Malloy said he supports the legislation, and that there are “smart ways to improve the business climate in Connecticut that don’t involve jeopardizing people’s health.”

He concluded, “Connecticut needs to lower energy costs, provide smart tax incentives that reward businesses that create jobs, and fix our health care system to help small businesses lower their overhead. And we can do these things, and more. But we don’t have to force sick people to go to work.”



  1. Need some further definition around the subject of sick leave or sick pay.
    Does this mean I get 100% of pay indefinitely as long as I can provide evidence of medical attention for a sickness or injury? Or does it mean I get 100% of pay for a certain number of days, and then if qualified by tighter definitions of sickness or injury that keep me from my job, or any job, a lesser amount of compensation, perhaps 60-70% of basic compensation for a further period of time, perhaps 5 years or age 65? The latter definition more nearly fits the situation in the private sector where either short term and/or long term disability insurance in addition to Social Security Disability Income form most packages for non-job-related issues.
    However, sometimes the disability packages are combined with a retirement plan, which may not be fully funded anyway, creating additional stress on that promise.
    The Social Security D.I. program is underwater, meaning that more benefits are being paid than premium dollars taken in through payroll taxes. Most people do not know that and assume that since they are making a contribution to a system that it is sound. One of the problems is that once someone is on a system, especially for back and/or mental/nervous issues, it is infrequent that they find themselves well.
    If people were directed to pay for a certain expense portion of any benefit, perhaps they would be aware of the real cost and the systems could be made more sound.
    And at claim time there may be a non-taxable portion of income received for which you pay a premium. What happens when a blood pressure disability for an overweight policeman, for instance, is turned into a pension benefit by law? Is that benefit taxed as income?
    It is only when the more generous public benefits are analyzed and compared to the private sector, especially small businesses that are to bear the burden of job creation in our future economy, that the public may demand a scaling back of expensive public benefits.
    And perhaps someone can explain to me and others why “sick days” that I have accumulated during my working career but never needed to use because I was not sick can be turned into an extra bonus when I retire. (I am not arguing that such features have been negotiated and are part of contracts and expectations at the moment.) But what is the justification? Those plans would certainly cost less if there were no payoff at retirement, I am going to guess.
    So employees of public, big private, small private and self-employed, have at this subject. Being not healthy, not working and having no income is definitely a bad place to be. The street phrase for the condition is “disabled” and no one ever believes that it will happen to them until a sickness or injury crops up. Then there is a rush to find a way to get someone else to pay for a benefit if at all possible. What is fair in the big picture?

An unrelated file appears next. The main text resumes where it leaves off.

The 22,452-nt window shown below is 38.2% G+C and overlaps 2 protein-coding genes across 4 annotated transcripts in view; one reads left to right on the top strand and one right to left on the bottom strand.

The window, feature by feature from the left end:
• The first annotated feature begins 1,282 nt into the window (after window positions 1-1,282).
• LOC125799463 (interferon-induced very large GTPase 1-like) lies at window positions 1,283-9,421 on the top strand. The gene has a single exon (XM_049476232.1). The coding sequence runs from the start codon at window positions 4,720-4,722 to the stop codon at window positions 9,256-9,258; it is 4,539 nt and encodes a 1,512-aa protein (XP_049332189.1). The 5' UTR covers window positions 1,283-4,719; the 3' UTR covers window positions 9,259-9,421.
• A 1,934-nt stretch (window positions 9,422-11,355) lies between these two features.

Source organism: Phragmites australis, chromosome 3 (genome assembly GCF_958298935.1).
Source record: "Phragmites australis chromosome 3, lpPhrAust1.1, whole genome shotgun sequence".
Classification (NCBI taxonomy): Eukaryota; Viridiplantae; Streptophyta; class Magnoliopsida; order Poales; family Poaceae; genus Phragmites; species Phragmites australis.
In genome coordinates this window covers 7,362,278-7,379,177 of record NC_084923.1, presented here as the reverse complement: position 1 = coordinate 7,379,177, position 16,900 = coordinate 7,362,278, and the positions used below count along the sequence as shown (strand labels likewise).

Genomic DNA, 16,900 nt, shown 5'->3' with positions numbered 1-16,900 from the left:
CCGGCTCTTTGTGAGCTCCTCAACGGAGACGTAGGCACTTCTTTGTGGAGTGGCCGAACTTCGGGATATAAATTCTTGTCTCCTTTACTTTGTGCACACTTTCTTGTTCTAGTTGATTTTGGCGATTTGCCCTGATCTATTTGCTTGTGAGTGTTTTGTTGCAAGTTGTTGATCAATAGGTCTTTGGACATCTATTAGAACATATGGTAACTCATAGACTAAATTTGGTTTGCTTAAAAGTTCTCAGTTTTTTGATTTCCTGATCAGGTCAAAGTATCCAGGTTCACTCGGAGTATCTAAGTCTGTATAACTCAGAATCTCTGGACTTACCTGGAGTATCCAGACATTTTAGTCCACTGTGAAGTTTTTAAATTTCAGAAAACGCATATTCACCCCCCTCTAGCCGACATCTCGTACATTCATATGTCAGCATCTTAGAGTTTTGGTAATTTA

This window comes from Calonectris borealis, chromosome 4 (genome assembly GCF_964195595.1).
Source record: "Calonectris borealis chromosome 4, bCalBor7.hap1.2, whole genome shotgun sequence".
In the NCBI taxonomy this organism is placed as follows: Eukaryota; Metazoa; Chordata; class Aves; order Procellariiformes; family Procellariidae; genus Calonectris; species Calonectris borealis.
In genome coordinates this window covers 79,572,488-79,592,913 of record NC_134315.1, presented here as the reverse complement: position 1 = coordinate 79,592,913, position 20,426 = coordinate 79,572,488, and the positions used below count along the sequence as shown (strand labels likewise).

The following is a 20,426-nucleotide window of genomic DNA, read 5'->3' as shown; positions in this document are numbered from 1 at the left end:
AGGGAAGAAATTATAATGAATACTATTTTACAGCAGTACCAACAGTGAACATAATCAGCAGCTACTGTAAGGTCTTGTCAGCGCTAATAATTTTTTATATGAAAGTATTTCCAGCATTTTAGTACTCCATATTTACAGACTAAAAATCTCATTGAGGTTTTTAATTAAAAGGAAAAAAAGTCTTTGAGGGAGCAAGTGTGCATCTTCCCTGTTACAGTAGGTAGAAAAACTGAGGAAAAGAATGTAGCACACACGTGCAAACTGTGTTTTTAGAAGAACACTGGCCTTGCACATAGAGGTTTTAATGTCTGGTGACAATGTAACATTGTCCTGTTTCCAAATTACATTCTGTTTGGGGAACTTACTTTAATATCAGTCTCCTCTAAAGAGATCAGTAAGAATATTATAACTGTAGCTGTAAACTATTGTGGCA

2. Malloy like the administration in Washington thinks that small businesses have a bottomless pit of money to pay for these benefits. Start giving these benefits to small business employees and watch the small businesses move or close down.
    Just ask any municipality who has negotiated a certain amount of sick days into their contracts what happens. Generally and note I say generally before 1/2 the year is reached most employees have already used their sick days up.
    In the fortune 500 company I worked for we were given 5 sick days a year. They were added to your vacation hours. If you used them fine if not you could take them at the end of the year as vacation. If your illness exceeded the 5 days you had the option of using vacation time as sick time or the option to be out and receive no pay.

  3. Good afternoon,

    I believe Malloy is right and all businesses should provide a limited amount (2 – 5 days) of sick leave, providing their employees the time to recover without financial sacrifice.

    I watched Undercover Boss last night. I think the employees at Waste Management represented how most employees are committed to their jobs and are willing to go the extra mile for the organization. Most are not trying to game the system.

  4. The two people leaving comments since my original posting appear to be defining “sick leave” as two to five days and perhaps that it cannot be accumulated beyond a given work year. Many people consider sick leave or days to be a much longer period at 100% of pay.
    Review the statement by Malloy once again. He is talking about people missing mortgage payments, etc. and about recuperating. Is one week of pay while you are sick the difference between a mortgage getting paid or not? Should a person create a “rainy day” or emergency fund to handle such events? And does a five-day sick leave cover recuperation from meningitis or merely the common cold?
    Young people often don’t worry about events like this because they have a low rate of sickness except for “mental health” days. And the same feeling of immortality fuels the relatively large percentage of young persons without health insurance.